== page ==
The Latest: New EPA rules for diesel in fracking

  • This February, the EPA finally defined five categories of diesel, and drillers will now need a permit to use them in hydrofracking wells.

 

Backstory
Hydraulic fracturing – the injection of water, sand and chemicals into the ground to extract oil and natural gas – has sparked fears of groundwater contamination in rural communities like Pavillion, Wyo. ("Hydrofracked: One man's quest for answers about natural gas drilling," HCN, 6/27/11). Diesel is one of the more controversial ingredients used in some fracking fluids because it contains known carcinogens. Though the Environmental Protection Agency has had the power to regulate diesel in fracking fluid since 2005, it hadn't done so, unable to settle on exactly what "diesel" meant.

Followup
In 2011, a congressional investigation found that 14 companies had used 32 million gallons of diesel in fracking since 2005, though most said they'd phased it out. This February, the EPA finally defined five categories of diesel, and drillers will now need a permit to use them. But critics say the guidelines won't have much input, since only a tiny fraction of frackers still use diesel, and the guidelines lack the power to prohibit its use.

Nick Privett
Nick Privett
Mar 03, 2014 06:49 AM
Our federal dollars at work. Diesel is no longer used as a frac fluid. Irregardless of the waste of our time, money & regulatory might, can someone tell me why putting diesel in a hydrocarbon bearing formation is any worse than the hydrocarbon that is already there?
Peter Prince
Peter Prince Subscriber
Mar 04, 2014 08:34 PM
The concern over what is injected into the well during a fracturing operation is related to the ability to seal the bore hole. Although the industry has many decades of experience sealing bore holes for previously typical drill and recover operations the stress placed on the seals during hydraulic fracturing is significantly higher and the confidence in the design is lower. At a minimum cement seals are added to the bottom and top sections of the bore, and other sections if warranted, but it is expensive. Some of the bore hole is not lined with pipe and the substrate is relied on to provide the seal. Will the substrate resist the pressure of the operation and keep the fracking fluids away from water sources? Who knows! What is undeniable is that every bore hole is different and the entire bore is out of sight. The condition of the entire infrastructure is an assumed condition based on indirect indications of the ability of the seals to perform. You don't know if the seals work until after the operation is attempted, maybe not until a water well shows signs of contamination. Then what? How do you do to clean up a spill that can't be seen? And if the test results are not as expected you don't know what part of the bore is causing the problems but you do know that the company has spent a lot of money to get this far. Its a guessing game that was acceptable when the number of bore holes was smaller and the stress lower but now that there are drill sites are of much higher densities and the stress level is significantly higher the number of failures becomes significant.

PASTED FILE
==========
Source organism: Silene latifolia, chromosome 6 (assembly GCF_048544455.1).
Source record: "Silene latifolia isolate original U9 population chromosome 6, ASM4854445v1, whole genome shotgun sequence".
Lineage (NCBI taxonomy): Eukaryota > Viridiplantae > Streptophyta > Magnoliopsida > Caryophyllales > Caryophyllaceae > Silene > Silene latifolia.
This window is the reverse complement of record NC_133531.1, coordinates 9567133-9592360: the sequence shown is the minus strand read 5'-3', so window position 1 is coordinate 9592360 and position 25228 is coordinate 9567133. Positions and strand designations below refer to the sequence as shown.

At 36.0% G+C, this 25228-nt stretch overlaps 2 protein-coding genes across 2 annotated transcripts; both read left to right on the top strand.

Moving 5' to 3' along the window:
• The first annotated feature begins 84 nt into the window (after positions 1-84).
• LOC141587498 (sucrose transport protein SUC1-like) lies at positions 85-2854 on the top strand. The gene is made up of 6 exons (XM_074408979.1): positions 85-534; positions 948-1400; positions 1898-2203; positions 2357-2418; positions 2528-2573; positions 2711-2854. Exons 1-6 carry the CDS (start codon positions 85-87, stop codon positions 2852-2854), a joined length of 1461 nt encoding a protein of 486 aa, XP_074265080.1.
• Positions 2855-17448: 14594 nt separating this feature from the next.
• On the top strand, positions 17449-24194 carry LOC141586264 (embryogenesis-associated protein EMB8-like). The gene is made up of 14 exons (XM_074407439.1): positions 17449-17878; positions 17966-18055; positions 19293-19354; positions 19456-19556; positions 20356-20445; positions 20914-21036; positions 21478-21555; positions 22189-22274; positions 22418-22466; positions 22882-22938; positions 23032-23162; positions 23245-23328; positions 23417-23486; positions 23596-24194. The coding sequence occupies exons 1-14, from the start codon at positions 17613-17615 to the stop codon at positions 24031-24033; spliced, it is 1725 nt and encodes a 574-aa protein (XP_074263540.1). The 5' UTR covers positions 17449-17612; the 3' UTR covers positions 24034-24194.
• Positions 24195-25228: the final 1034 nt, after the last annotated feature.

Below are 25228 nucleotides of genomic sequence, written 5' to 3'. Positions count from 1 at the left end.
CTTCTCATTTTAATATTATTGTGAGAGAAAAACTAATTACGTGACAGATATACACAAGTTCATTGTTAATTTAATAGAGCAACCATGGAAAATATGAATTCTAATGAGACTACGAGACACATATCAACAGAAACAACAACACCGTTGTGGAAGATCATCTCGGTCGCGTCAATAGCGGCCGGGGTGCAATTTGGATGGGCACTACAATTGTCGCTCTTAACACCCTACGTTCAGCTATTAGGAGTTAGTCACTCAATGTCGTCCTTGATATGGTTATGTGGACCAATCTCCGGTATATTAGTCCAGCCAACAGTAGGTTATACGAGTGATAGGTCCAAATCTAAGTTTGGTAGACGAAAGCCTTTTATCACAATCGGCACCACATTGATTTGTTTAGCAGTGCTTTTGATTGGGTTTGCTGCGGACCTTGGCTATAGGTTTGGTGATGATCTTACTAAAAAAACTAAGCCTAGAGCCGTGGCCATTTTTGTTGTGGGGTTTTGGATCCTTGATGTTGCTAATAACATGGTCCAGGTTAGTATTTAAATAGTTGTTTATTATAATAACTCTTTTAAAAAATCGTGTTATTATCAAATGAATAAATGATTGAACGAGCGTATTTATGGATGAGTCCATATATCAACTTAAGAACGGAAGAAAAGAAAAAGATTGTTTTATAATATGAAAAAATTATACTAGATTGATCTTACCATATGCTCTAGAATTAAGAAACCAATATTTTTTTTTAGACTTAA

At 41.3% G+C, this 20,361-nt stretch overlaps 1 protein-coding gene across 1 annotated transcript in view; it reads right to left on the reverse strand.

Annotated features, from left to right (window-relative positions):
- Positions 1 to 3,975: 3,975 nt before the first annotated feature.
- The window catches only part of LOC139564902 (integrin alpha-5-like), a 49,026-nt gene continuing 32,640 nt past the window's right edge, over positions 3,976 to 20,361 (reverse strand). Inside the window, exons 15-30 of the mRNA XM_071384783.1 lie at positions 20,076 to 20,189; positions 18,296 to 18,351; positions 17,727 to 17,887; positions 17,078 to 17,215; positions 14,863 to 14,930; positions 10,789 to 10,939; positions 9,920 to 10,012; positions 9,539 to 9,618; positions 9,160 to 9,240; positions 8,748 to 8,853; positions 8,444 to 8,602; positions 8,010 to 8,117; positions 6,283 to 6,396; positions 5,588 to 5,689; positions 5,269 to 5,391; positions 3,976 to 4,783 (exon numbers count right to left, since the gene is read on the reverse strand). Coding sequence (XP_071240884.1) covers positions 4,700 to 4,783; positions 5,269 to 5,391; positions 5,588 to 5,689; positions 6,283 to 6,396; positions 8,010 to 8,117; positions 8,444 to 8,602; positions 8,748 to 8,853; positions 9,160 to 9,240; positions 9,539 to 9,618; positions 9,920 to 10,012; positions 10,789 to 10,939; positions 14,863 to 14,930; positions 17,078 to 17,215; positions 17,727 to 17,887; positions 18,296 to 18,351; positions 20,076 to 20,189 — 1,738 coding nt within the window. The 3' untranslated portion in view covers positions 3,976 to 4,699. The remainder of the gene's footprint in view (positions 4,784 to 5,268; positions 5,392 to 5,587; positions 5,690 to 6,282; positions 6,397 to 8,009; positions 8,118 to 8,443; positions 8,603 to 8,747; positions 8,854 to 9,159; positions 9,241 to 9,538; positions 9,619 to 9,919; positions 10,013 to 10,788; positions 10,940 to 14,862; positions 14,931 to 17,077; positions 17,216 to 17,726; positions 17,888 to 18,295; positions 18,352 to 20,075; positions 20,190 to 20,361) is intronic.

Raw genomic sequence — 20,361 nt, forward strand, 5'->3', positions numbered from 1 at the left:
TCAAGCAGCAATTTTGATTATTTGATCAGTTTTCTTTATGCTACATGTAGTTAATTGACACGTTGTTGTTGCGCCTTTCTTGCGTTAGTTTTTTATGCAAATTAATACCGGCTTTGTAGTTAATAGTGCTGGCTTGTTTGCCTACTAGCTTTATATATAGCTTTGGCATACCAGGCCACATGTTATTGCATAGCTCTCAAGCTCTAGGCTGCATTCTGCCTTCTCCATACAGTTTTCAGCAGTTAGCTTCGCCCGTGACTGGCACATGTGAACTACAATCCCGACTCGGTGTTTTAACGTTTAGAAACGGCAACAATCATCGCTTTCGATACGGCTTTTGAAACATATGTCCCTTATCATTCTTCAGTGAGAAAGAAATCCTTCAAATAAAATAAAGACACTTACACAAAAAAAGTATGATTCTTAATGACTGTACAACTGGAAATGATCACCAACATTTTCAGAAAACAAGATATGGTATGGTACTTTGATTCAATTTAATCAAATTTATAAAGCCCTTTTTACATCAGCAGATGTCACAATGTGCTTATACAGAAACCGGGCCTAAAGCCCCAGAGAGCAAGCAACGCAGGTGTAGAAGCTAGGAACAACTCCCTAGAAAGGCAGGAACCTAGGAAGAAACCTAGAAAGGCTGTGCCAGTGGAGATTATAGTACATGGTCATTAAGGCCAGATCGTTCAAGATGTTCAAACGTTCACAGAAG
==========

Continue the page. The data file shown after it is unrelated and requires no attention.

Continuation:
I do agree that trying to regulate the activity is probably futile e.g. what is diesel, as the government must follow a lengthy due process while industry can do what is expedient. I think a better tact is to require industry to characterize the water supply before they begin their operations. Any deviations from baseline becomes theirs to clean up!
Evan Ravitz
Evan Ravitz
Mar 05, 2014 12:53 AM
These aren't just any carcinogins. Diesel contains the TWO MOST CARCINOGENIC chemicals known to man. The worst is 3-nitrobenzanthrone. This Wikipedia article says it all: https://en.wikipedia.org/wiki/3-Nitrobenzanthrone Here's a question for an inquiring reporter: does BIOdiesel exhaust have these terrible poisons?
Don Rogers
Don Rogers Subscriber
Mar 18, 2014 03:46 PM
Peter has hit on the major insanity of this process, a process that never happens in the back yards of the rich. (Google CEO Exxon) But there is more...thousands of abandoned bores, for many of which we don't even know their location, and many of those having the poisonous fracking fluid pumped back into them to haunt us forever. What a nightmare.